UConn Honors Goodwin College’s Scheinberg with Environmental Award
Goodwin College President Mark Scheinberg received an award for environmental leadership at UConn’s Connecticut Conference on Natural Resources on Monday, March 18. The award honored Scheinberg’s vision in transforming formerly polluted riverfront land into a thriving college campus, as well as his ongoing commitment to green development and environmental education.
The award follows another high-profile environmental recognition in 2012, when the college received a Merit Award from the Environmental Protection Agency.
President Scheinberg said the recognition was a testament to the power of partnerships to transform land and create sustainable development.
“We would not be here but for the support of the EPA, DEEP, regional development agencies, and the Town of East Hartford. For anyone who doubts that government officials can dream big, our campus stands as the counterpoint. To honor the faith of these individuals in our vision, we will continue on the path to sustainability,” Scheinberg said.
Goodwin is currently constructing three magnet schools designed with minimal environmental impact, including the use of LEED-comparable building standards, green roofs, and other innovations.
Another dimension of Goodwin’s environmental impact is the focus of its curriculum. Goodwin’s Connecticut River Academy Magnet High School teaches students from throughout the region about environmental stewardship through hands-on fieldwork. The college’s degree program in environmental studies prepares students for jobs in conservation, and the college often hosts environmental expos and conferences.
The Goodwin College River Campus: A Brownfields Success Story
In 2005, Goodwin College announced dramatic plans to build a riverfront campus along Riverside Drive in East Hartford, Connecticut. Since, with the help of the EPA and other agencies, Goodwin has successfully created a new campus community with educational, economic, and environmental benefits for the region and beyond.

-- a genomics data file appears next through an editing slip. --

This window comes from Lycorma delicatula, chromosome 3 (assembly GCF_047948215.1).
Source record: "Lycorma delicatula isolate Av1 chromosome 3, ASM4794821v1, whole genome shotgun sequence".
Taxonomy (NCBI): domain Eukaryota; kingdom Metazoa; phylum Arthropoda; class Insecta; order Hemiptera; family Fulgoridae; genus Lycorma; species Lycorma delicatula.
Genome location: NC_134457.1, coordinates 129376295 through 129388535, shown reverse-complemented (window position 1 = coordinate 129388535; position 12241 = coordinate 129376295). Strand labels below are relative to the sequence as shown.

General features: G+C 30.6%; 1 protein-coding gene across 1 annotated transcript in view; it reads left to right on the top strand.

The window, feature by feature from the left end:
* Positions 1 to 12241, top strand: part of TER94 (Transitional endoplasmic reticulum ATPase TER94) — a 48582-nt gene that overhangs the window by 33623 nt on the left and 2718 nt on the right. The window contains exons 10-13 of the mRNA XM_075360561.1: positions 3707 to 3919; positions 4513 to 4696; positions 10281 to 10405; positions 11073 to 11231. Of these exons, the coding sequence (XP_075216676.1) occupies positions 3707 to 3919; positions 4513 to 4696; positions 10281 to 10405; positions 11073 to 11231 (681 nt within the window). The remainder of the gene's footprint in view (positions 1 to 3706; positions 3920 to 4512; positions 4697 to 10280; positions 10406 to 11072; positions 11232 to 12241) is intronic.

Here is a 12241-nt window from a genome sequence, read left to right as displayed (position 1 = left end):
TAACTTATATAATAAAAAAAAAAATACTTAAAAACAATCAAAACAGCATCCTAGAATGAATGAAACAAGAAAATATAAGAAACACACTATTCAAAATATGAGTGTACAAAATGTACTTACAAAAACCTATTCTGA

After extensive testing, remediation, and the demolition of over 30 above-ground oil tanks and other defunct industrial installations, the project redeveloped formerly unusable, industrial zoned, tax delinquent, foreclosed, blighted and environmentally challenged land, while retaining the natural appeal and opening public access to very large tracts of riverfront.
In December 2008, the college opened the 109,000 square-foot flagship academic center equipped to employ over 500 and serve over 3,000 students. A year later, it rolled out its environmental studies degree program, in which students took an active part in the continuing environmental testing of adjacent land, as well as taking advantage of access to the river and undeveloped flood plains for study of river ecology.
In 2010, the Connecticut River Academy, an environmentally-themed magnet high school, also opened at the River Campus in a temporary “incubator” space. Goodwin broke ground on a permanent home for the school at the River Campus in January 2012.
The redevelopment of the site would not have been possible without the support of the EPA and other agencies, including the Connecticut Development Authority (CDA). Financing for the project (over $40 Million for the first building) included $600,000 in grants from the Environmental Protection Agency for brownfield remediation, $2.25 million in state bond funds through the Department of Economic and Community Development, and private financing secured by the college.
The River Campus has quickly grown into a cultural and educational hub for the region. More than 10,000 people commute to the campus each week, in turn providing customers to local restaurants, stores, and various other businesses. Moreover, the College has formed partnerships with many of our community organizations and businesses, including providing free meeting space for civic groups.
Environmentally-Friendly Features of the River Campus
• Car charging stations for hybrid vehicles
• Bicycle racks to encourage low emission travel
• Water-free urinals in every men’s room
• Occupy sensors in every room that shuts off lights automatically
• Light detectors that sense natural light and balances accordingly
• Automatic timers that shut off lights when building is unoccupied
• Film on windows that block harmful ultraviolet light
• System-controlled emission and temperature gauges
• LEED-comparable construction on all new buildings (not certified, but equivalent)
• “Green roof” for the pending CT River Academy (basically a rooftop greenhouse)
• All planned buildings will be constructed to the same standards